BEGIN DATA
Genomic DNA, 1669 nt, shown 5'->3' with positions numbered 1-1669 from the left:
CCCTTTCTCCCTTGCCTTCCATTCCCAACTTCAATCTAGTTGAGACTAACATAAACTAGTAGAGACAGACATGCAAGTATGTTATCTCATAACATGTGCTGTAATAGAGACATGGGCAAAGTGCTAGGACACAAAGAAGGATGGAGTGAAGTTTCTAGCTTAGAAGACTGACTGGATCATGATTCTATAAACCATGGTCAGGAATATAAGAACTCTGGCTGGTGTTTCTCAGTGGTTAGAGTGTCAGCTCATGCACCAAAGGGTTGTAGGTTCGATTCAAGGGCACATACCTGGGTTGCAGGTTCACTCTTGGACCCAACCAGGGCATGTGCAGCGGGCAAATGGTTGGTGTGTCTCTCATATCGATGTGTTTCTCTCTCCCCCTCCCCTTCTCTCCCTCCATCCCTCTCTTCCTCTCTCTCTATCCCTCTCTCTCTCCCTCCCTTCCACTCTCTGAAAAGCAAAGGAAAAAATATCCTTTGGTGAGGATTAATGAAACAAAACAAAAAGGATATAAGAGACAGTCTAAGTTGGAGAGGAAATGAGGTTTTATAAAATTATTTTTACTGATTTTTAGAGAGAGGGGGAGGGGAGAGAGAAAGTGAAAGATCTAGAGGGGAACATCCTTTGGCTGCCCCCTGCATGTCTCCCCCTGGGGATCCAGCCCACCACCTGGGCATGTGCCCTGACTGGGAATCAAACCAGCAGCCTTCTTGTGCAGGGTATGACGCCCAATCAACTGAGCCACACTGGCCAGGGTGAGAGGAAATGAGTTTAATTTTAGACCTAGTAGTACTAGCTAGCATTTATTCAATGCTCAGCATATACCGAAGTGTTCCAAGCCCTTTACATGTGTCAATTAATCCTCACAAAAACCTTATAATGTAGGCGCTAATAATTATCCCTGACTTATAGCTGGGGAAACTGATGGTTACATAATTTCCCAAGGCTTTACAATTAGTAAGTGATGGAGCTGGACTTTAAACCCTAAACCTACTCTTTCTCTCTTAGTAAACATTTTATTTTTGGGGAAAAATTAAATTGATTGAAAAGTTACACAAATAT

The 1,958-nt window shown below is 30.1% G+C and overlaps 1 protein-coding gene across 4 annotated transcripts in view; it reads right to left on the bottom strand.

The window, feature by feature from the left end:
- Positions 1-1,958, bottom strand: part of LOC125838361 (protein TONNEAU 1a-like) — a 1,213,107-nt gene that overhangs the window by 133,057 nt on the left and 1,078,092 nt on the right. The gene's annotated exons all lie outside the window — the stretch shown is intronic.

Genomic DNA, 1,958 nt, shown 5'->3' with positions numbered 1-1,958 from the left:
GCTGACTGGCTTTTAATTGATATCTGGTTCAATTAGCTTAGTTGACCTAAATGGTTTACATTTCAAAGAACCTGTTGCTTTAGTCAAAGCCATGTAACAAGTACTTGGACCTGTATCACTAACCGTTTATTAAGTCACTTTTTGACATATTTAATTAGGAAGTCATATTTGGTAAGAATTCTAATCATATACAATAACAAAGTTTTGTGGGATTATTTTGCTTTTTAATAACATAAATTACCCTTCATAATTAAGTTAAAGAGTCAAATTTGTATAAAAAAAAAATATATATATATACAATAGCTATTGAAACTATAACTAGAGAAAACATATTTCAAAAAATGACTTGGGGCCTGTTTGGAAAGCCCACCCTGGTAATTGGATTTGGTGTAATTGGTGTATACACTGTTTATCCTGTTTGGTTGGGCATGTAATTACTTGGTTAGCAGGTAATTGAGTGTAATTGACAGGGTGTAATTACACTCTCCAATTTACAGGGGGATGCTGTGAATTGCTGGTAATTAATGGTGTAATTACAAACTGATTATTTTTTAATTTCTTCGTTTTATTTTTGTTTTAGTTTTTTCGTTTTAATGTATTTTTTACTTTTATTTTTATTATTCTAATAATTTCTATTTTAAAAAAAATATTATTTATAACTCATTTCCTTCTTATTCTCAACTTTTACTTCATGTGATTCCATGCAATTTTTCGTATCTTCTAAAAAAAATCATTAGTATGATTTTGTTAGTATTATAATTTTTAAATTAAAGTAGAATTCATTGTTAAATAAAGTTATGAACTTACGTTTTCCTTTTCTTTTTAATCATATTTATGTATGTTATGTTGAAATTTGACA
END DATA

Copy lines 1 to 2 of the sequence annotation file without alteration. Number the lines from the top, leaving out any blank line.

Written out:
Genomic DNA, 1669 nt, shown 5'->3' with positions numbered 1-1669 from the left:
CCCTTTCTCCCTTGCCTTCCATTCCCAACTTCAATCTAGTTGAGACTAACATAAACTAGTAGAGACAGACATGCAAGTATGTTATCTCATAACATGTGCTGTAATAGAGACATGGGCAAAGTGCTAGGACACAAAGAAGGATGGAGTGAAGTTTCTAGCTTAGAAGACTGACTGGATCATGATTCTATAAACCATGGTCAGGAATATAAGAACTCTGGCTGGTGTTTCTCAGTGGTTAGAGTGTCAGCTCATGCACCAAAGGGTTGTAGGTTCGATTCAAGGGCACATACCTGGGTTGCAGGTTCACTCTTGGACCCAACCAGGGCATGTGCAGCGGGCAAATGGTTGGTGTGTCTCTCATATCGATGTGTTTCTCTCTCCCCCTCCCCTTCTCTCCCTCCATCCCTCTCTTCCTCTCTCTCTATCCCTCTCTCTCTCCCTCCCTTCCACTCTCTGAAAAGCAAAGGAAAAAATATCCTTTGGTGAGGATTAATGAAACAAAACAAAAAGGATATAAGAGACAGTCTAAGTTGGAGAGGAAATGAGGTTTTATAAAATTATTTTTACTGATTTTTAGAGAGAGGGGGAGGGGAGAGAGAAAGTGAAAGATCTAGAGGGGAACATCCTTTGGCTGCCCCCTGCATGTCTCCCCCTGGGGATCCAGCCCACCACCTGGGCATGTGCCCTGACTGGGAATCAAACCAGCAGCCTTCTTGTGCAGGGTATGACGCCCAATCAACTGAGCCACACTGGCCAGGGTGAGAGGAAATGAGTTTAATTTTAGACCTAGTAGTACTAGCTAGCATTTATTCAATGCTCAGCATATACCGAAGTGTTCCAAGCCCTTTACATGTGTCAATTAATCCTCACAAAAACCTTATAATGTAGGCGCTAATAATTATCCCTGACTTATAGCTGGGGAAACTGATGGTTACATAATTTCCCAAGGCTTTACAATTAGTAAGTGATGGAGCTGGACTTTAAACCCTAAACCTACTCTTTCTCTCTTAGTAAACATTTTATTTTTGGGGAAAAATTAAATTGATTGAAAAGTTACACAAATAT